Last week, the New Jersey Board of Public Utilities’ first report on the biggest power outage of the year confirmed what many in the Morris County area already knew: Compared to the state’s other utilities, JCP&L did a lousy job.
Issued last Wednesday, the preliminary report gives initial recommendations for changes in procedures based on power companies’ responses to Tropical Storm Irene—the National Weather Service now says it was not a hurricane when it hit New Jersey. It also began to place blame for power outages that lasted for more than a week not once, but twice, in roughly two months, the second being the late October snowstorm.
“While all of the utilities experienced challenges during these severe weather events, it was apparent that JCP&L, in particular, was deficient in its storm restoration process, especially during Hurricane Irene,” according to the report. “Certain practices of the electric utilities, particularly JCP&L, must be reexamined and the planning and preparation scaled up to drive a higher level of performance, particularly in the area of communications, estimating outage restoration, supplemental crew mobilization and mitigation of tree related damages.”
When Irene swept across Jersey on Aug. 28, it left 1.9 million customers—nearly half of all those in the state—without power. The October snow storm on October 29 affected 1 million, mostly in North and Central Jersey.
“The impact on these individuals and their communities cannot be overstated,” the report stated.
The BPU held eight hearings with the public and municipal officials,during which, “many testified as to the impact including spoiled food, loss of water service, cold showers, loss of telephone/internet, heat, and inability to pump water out of basements which in many cases caused flooding in homes.”
Many more people complained about JCP&L than about PSE&G or the smaller companies providing power in the state.
- As a result of Irene, 40 percent of PSE&G’s customers lost power and 95 percent were restored within 98 hours. JCP&L had almost 100,000 fewer affected but they represented more than 70 percent of all of JCP&L's customers, and it took nearly twice as long to get the lights back on for 98 percent of customers. All JCP&L customers had their power back after 224 hours, while all PSE&G customers were back on the grid within 176 hours.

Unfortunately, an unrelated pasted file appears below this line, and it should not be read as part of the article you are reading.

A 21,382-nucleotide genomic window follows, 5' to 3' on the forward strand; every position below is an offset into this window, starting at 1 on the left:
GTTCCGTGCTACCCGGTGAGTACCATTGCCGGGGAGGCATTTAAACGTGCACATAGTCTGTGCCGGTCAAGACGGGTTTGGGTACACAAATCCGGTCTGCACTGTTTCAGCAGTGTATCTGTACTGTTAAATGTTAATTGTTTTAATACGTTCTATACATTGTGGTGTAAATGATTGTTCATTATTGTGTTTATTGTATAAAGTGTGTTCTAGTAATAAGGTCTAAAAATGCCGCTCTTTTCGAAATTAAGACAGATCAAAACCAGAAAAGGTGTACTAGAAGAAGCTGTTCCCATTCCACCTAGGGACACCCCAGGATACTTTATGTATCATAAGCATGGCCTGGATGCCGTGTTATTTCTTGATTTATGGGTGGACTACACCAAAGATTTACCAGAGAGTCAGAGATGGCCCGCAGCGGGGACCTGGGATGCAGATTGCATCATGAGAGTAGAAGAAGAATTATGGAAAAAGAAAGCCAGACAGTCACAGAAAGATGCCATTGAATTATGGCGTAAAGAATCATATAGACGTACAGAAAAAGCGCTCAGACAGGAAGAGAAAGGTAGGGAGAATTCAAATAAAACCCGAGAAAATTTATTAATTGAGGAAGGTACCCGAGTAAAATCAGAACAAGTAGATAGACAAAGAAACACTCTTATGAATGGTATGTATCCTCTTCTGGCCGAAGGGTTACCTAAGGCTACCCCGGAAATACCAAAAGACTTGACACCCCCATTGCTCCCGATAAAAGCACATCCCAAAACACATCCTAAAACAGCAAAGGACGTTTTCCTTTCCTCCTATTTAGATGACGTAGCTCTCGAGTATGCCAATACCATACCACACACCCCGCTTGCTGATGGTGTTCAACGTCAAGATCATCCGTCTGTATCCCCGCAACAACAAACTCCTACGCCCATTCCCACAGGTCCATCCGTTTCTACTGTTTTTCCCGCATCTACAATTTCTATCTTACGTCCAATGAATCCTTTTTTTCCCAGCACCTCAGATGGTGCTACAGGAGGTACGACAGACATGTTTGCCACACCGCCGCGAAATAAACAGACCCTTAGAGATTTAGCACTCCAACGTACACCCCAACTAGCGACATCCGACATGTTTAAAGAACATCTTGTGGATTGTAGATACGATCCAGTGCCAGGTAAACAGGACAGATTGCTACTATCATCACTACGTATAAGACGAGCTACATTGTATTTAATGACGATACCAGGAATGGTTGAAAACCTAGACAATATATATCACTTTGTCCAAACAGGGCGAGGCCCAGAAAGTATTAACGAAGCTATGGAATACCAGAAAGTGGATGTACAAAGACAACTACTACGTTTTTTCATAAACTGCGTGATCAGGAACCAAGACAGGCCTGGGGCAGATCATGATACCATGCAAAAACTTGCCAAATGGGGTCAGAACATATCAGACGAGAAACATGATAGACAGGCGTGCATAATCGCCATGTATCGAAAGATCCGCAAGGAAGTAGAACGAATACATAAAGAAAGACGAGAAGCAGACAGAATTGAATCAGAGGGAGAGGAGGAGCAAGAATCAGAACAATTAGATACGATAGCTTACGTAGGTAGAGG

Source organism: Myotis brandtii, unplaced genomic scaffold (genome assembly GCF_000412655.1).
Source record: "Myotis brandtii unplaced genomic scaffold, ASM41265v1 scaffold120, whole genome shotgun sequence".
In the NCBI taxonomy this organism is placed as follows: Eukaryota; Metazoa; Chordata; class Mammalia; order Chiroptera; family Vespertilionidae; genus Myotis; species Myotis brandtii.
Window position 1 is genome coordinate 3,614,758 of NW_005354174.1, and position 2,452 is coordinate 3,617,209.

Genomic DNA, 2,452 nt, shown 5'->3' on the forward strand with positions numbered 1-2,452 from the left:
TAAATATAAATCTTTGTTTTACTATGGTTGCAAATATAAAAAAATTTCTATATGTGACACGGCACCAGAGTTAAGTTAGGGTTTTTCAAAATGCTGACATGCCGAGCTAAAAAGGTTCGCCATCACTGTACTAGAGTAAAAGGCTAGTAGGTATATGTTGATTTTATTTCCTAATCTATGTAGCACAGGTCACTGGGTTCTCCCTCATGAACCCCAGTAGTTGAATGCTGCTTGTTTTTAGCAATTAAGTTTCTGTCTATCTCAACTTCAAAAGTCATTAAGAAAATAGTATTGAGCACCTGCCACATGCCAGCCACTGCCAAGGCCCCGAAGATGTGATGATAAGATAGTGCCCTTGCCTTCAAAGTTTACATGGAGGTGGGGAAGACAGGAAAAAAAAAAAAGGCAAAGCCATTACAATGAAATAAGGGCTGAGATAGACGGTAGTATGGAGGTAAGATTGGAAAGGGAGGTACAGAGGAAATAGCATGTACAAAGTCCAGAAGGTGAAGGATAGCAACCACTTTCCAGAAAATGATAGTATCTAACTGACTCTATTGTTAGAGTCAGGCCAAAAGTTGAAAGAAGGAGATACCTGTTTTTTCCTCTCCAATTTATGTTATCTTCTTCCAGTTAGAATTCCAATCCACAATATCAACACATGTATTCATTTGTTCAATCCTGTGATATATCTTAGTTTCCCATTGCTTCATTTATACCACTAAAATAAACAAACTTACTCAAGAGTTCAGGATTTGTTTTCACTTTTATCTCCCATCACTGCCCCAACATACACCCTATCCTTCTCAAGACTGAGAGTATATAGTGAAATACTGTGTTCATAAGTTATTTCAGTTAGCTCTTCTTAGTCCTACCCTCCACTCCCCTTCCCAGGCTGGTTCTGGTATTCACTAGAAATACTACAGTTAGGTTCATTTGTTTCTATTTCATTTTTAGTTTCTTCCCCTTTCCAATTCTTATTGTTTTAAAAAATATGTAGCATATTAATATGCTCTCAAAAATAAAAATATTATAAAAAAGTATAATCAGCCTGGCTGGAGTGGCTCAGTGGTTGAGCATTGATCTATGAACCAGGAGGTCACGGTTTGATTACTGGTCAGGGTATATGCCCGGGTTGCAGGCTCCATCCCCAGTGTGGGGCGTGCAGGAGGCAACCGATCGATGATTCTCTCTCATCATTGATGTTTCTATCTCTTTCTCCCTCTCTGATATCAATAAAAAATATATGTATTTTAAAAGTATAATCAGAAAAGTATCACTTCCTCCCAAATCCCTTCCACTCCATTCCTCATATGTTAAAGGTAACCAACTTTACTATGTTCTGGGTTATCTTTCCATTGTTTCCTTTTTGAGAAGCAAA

- PSE&G and two other electric utilities had asked for and gotten mutual aid utility crews or private contractors or both before Irene hit and had them ready in the state by the time the storm hit. But JCP&L did not. It did not have any outside help working in the state until “nearly a full day after the other utilities had their crews working.”
- JCP&L reported that vegetation, usually tree limbs, created problems in 5,555 cases, more than twice the number PSE&G reported.
- The BPU’s customer service office fielded 139 complaints against JCP&L, four times more than those made against PSE&G.
The report discusses numerous other problems with JCP&L: municipal officials had a hard time getting information out of JCP&L and customers could not reach the utility; the estimated restoration times quoted by the company were inaccurate; JCP&L’s system design or maintenance or both may have contributed to the number of outages.
This is only the beginning. The BPU is expected to issue a contract next month to a consultant to do a more in-depth examination of issues involving vegetation management, crew mobilization, communication and restoration prioritization during such storms. The consultant will be charged specifically with asking JCP&L tough questions.
The utility’s customers hope the next step in the process will be even more enlightening and lead to substantial changes that will keep the lights on, or get them back on quicker, in the future.
Colleen O'Dea is a writer, editor, researcher, data analyst, web page designer and mapper with almost three decades in the news business. Her column appears Mondays.